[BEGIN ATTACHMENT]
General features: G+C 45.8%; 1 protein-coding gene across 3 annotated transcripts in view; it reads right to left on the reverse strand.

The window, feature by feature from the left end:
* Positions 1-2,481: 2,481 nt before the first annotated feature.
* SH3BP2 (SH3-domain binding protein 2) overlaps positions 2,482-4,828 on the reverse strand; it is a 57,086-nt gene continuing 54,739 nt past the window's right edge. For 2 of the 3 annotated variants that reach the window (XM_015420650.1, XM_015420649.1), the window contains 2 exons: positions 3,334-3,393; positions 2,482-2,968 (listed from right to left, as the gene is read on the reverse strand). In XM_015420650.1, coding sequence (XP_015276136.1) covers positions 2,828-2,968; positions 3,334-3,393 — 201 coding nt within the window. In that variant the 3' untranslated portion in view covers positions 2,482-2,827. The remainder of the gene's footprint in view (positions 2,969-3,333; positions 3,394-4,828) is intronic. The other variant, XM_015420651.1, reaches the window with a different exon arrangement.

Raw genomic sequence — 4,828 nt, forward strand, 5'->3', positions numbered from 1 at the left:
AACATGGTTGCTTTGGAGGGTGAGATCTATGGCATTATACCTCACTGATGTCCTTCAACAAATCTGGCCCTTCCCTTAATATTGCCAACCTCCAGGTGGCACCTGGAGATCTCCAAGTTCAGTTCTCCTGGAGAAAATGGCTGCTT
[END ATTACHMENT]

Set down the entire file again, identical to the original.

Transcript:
General features: G+C 45.8%; 1 protein-coding gene across 3 annotated transcripts in view; it reads right to left on the reverse strand.

The window, feature by feature from the left end:
* Positions 1-2,481: 2,481 nt before the first annotated feature.
* SH3BP2 (SH3-domain binding protein 2) overlaps positions 2,482-4,828 on the reverse strand; it is a 57,086-nt gene continuing 54,739 nt past the window's right edge. For 2 of the 3 annotated variants that reach the window (XM_015420650.1, XM_015420649.1), the window contains 2 exons: positions 3,334-3,393; positions 2,482-2,968 (listed from right to left, as the gene is read on the reverse strand). In XM_015420650.1, coding sequence (XP_015276136.1) covers positions 2,828-2,968; positions 3,334-3,393 — 201 coding nt within the window. In that variant the 3' untranslated portion in view covers positions 2,482-2,827. The remainder of the gene's footprint in view (positions 2,969-3,333; positions 3,394-4,828) is intronic. The other variant, XM_015420651.1, reaches the window with a different exon arrangement.

Raw genomic sequence — 4,828 nt, forward strand, 5'->3', positions numbered from 1 at the left:
AACATGGTTGCTTTGGAGGGTGAGATCTATGGCATTATACCTCACTGATGTCCTTCAACAAATCTGGCCCTTCCCTTAATATTGCCAACCTCCAGGTGGCACCTGGAGATCTCCAAGTTCAGTTCTCCTGGAGAAAATGGCTGCTT